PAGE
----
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N9572H accident description

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Crash location 36.211667°N, 115.195555°W
Nearest city North Las Vegas, NV
36.198859°N, 115.117501°W
4.4 miles away
Tail number N9572H
Accident date 01 Apr 2001
Aircraft type Cessna 172M
Additional details: None

NTSB Factual Report

On April 1, 2001, at 1435 hours Pacific daylight time, a Cessna 172M, N9572H, collided with a fence during an attempted aborted landing on runway 12 at the North Las Vegas Air Terminal (VGT), Las Vegas, Nevada, and came to rest upright in a construction area on the airport. The airplane sustained substantial damage. The airplane was operated by West Air Aviation and rented by the pilot under the provisions of 14 CFR Part 91. The private pilot was not injured. Visual meteorological conditions prevailed for the personal cross-country flight that departed the Scottsdale, Arizona, airport about 1215. The flight was scheduled to terminate at VGT. A visual flight rules (VFR) flight plan had been filed.

In the pilot's written statement he stated that prior to departure from Scottsdale he had received a weather briefing from the Flight Service Station (FSS) for his entire route of flight.

He transitioned through Las Vegas Class B airspace and was handed off to VGT. He was instructed by VGT to fly right traffic for runway 12 and was cleared to land. He was then instructed to fly left traffic for runway 12. The pilot reported that VGT ATIS was reporting winds from 140 degrees at 10 knots gusting to 20 knots. He did not feel the winds were a problem. During the final approach he "crabbed" into the wind to compensate for the crosswind. As the airplane came over the runway, he applied left rudder and right aileron and lined up with the centerline of the runway.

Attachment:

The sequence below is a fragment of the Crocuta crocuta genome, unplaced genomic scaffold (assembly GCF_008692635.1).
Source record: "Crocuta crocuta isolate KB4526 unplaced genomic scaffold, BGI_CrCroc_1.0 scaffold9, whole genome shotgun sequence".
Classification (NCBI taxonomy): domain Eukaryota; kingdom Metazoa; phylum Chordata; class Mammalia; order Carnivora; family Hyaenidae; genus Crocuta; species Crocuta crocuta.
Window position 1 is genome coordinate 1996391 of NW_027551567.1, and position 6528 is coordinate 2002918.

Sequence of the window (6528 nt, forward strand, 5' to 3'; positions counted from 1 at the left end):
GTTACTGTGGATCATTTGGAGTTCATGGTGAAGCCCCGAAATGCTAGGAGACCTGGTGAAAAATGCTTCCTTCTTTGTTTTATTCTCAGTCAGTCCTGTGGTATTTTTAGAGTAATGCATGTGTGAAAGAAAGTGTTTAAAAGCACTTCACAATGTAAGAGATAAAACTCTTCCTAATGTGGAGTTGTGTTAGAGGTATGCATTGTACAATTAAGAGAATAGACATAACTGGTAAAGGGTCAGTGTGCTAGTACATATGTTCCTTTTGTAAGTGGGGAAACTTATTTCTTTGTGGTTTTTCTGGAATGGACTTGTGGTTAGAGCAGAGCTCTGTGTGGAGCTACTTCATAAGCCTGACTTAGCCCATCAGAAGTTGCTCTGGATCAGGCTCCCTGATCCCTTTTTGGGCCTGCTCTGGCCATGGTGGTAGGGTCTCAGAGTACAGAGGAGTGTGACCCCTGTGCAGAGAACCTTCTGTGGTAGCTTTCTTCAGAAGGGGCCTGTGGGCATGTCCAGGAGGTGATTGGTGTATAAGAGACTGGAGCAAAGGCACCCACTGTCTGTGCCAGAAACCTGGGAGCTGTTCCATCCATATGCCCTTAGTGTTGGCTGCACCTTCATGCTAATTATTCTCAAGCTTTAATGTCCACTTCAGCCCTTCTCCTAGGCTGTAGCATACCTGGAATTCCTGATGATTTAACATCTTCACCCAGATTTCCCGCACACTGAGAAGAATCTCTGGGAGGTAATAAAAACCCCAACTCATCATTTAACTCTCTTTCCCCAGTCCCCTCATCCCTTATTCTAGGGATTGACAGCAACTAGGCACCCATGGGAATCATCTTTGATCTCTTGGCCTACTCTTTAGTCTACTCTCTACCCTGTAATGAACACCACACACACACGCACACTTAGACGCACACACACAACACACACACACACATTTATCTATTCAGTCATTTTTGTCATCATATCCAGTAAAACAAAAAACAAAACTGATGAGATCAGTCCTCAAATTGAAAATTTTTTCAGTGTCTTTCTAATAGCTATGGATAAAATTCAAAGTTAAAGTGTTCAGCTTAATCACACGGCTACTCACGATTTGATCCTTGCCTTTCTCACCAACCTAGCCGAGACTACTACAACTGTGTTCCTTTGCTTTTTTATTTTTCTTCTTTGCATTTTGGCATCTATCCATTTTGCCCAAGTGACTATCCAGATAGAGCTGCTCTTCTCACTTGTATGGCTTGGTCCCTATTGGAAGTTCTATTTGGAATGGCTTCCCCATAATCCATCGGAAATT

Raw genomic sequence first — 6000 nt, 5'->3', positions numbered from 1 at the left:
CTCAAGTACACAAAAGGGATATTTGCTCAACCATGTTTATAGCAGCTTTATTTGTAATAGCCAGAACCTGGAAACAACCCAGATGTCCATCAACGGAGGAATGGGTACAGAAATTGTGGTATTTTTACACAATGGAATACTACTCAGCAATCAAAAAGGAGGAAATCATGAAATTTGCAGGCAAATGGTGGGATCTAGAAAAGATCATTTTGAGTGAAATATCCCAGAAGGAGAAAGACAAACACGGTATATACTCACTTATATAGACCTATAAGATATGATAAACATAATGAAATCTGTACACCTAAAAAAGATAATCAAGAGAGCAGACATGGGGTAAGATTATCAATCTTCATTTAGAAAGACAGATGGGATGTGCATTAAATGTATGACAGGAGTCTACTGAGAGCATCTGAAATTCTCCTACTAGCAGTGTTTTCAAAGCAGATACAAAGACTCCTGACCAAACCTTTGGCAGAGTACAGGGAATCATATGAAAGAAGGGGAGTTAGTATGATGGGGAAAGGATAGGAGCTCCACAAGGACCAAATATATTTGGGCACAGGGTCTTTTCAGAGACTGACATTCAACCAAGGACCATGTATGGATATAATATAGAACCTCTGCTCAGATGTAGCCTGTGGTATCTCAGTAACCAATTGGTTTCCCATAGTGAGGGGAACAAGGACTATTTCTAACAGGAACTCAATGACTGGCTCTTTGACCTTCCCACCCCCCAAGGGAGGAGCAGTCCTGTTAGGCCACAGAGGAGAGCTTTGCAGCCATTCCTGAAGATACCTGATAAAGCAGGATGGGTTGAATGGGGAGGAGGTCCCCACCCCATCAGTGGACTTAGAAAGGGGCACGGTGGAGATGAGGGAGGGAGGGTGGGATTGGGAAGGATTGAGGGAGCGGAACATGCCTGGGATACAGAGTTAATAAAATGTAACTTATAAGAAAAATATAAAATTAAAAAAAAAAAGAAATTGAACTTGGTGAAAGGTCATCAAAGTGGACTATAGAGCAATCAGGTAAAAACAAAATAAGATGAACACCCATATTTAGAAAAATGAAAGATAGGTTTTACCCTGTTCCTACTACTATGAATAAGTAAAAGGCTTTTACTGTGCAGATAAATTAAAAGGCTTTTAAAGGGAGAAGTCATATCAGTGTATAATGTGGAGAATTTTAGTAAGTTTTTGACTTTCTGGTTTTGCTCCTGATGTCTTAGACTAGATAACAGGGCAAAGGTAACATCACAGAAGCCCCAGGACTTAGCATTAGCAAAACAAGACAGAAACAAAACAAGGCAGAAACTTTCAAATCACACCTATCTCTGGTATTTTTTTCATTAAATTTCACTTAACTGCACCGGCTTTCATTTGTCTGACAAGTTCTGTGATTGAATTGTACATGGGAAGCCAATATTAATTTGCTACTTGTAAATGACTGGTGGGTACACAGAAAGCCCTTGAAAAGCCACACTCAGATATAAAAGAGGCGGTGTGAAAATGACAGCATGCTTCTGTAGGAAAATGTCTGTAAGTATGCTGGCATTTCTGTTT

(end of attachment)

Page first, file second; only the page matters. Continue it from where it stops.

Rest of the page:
After touchdown he applied the brakes. The airplane veered sharply to the right towards a ditch. The pilot attempted to counteract the movement to the right with left rudder input. The airplane continued along its direction of travel and he applied full throttle to abort the landing. He indicated that the airplane's direction of travel was about 20 degrees from the runway centerline.

He heard a voice say there was an airplane off the runway and simultaneously heard metal scraping. He saw the right wing pass over a metal box that he believed was a runway or taxiway sign. At that point the airplane was in a shallow left bank and climb attitude. The pilot saw the corner of the taxiway, still in a climb attitude, but he saw that the bank angle was increasing. He returned the airplane to a level attitude and lowered the nose. He saw a dirt "bladed" road in front of him. He engaged the right rudder to align the airplane with the road and landed. The airplane continued the landing roll until the pilot was instructed by a local tower controller to stop. He believed that the airplane passed over a runway or taxiway sign.

The pilot stated that he landed with 20 degrees of flaps down selected. He did not recall any mechanical anomalies with the airplane prior to the accident, or during the accident sequence.

Review of Federal Aviation Administration records disclosed that the local controller had provided wind information to the pilot after clearing him to land. Wind information obtained from ASOS was from 140 degrees at 10 knots gusting to 20 knots.

The VGT aviation routine weather report (METAR) issued at 1352 reported: visbility 10 statute miles broken sky condition at 25,000; winds from 190 at 15 knots; temperature 82 degrees Fahrenheit; dew point 50 degrees Fahrenheit; and altimeter 29.61 inHg. At 1440, reported winds were from 190 degrees at 15 knots gusting to 20 knots. At 1452, the wind conditions were updated. Winds were reported from 190 degrees at 15 knots.

NTSB Probable Cause

The pilot's inadequate compensation for the existing crosswind condition, and his failure to maintain runway alignment.

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